Even the cultural details that have made Pappachan’s mentor Pellissery’s earlier works so pleasurable are absent here. We are told Swathanthriyam Ardharathriyil’s jail is situated in Kottayam, but frankly it could have been placed elsewhere without making an iota of a difference to the storyline or its treatment. 

The writing of Jacob’s scheme also required greater thought. While some of his ideas are clever, too many things fall too conveniently into place, and we are expected to buy into too much of what happens just because it does. For instance, without giving anything away, let me just say you cannot throw an unlimited amount of liquefied or soft solids other than faeces down a toilet without clogging it. And, (spoiler alert) did the police in a prison housing murderers lack firearms and communication equipment that night?

Swathanthriyam Ardharathriyil still remains entertaining because Pappachan’s adept direction, his cast’s appeal and his tech team’s sophistication keep the thrills going when all else falters. The atmospherics, the haunting ugliness of that prison complex and the suspense hold out enough excitement to make this a watchable albeit flawed film.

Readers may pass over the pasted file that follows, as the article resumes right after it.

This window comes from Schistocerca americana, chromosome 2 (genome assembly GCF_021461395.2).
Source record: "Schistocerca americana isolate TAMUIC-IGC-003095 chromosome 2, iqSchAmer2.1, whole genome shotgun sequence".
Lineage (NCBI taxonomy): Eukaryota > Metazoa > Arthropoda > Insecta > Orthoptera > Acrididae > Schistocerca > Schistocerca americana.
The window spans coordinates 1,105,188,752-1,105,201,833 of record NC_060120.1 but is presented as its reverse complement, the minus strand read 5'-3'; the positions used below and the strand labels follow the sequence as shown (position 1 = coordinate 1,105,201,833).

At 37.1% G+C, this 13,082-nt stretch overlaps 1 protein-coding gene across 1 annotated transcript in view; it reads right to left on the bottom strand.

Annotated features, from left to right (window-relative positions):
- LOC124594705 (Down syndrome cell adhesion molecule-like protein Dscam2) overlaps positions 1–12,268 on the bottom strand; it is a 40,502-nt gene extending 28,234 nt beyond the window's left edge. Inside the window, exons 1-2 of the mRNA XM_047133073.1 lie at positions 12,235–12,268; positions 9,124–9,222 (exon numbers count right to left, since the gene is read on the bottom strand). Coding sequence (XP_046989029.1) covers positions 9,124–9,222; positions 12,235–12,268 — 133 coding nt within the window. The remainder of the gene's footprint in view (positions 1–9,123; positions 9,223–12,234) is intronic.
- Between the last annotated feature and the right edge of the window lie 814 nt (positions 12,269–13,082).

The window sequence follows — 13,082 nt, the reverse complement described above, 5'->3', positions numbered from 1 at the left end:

Rating (out of five stars): **

CBFC Rating (India):
Running time:
138 minutes

This review has also been published on Firstpost:


  1. You conveniently call him a "handsome Hottie" ! If a male critic had similarly labelled an actress as "Pretty Hottie", wouldn't your feminist soul burst out popping a vein??
    Puss in boots :)

    1. Hi Unknown victim who does not even have the courage to post your real name,

      This sense of male victimhood is both boring and laughable. Show me one place where I have objected to a male critic calling a female actor pretty or hot in a review. Seriously, get over your persecution complex.


      Anna M.M. Vetticad